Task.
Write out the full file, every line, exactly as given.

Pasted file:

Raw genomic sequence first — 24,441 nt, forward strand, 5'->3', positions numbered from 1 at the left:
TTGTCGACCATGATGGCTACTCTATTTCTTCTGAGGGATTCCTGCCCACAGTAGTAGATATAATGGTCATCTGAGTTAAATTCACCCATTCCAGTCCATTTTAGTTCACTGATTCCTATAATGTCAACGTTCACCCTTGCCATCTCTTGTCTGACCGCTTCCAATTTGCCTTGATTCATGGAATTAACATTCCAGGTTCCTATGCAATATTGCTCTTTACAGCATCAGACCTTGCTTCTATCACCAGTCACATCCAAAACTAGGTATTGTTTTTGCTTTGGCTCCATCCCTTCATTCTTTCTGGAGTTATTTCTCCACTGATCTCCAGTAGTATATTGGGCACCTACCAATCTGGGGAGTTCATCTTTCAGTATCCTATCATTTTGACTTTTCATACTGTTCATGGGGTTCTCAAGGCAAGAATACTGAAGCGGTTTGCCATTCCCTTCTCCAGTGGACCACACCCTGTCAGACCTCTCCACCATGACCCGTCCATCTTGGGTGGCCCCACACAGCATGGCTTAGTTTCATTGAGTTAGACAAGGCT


Raw genomic sequence first — 24,441 nt, forward strand, 5'->3', positions numbered from 1 at the left:
TTGTCGACCATGATGGCTACTCTATTTCTTCTGAGGGATTCCTGCCCACAGTAGTAGATATAATGGTCATCTGAGTTAAATTCACCCATTCCAGTCCATTTTAGTTCACTGATTCCTATAATGTCAACGTTCACCCTTGCCATCTCTTGTCTGACCGCTTCCAATTTGCCTTGATTCATGGAATTAACATTCCAGGTTCCTATGCAATATTGCTCTTTACAGCATCAGACCTTGCTTCTATCACCAGTCACATCCAAAACTAGGTATTGTTTTTGCTTTGGCTCCATCCCTTCATTCTTTCTGGAGTTATTTCTCCACTGATCTCCAGTAGTATATTGGGCACCTACCAATCTGGGGAGTTCATCTTTCAGTATCCTATCATTTTGACTTTTCATACTGTTCATGGGGTTCTCAAGGCAAGAATACTGAAGCGGTTTGCCATTCCCTTCTCCAGTGGACCACACCCTGTCAGACCTCTCCACCATGACCCGTCCATCTTGGGTGGCCCCACACAGCATGGCTTAGTTTCATTGAGTTAGACAAGGCT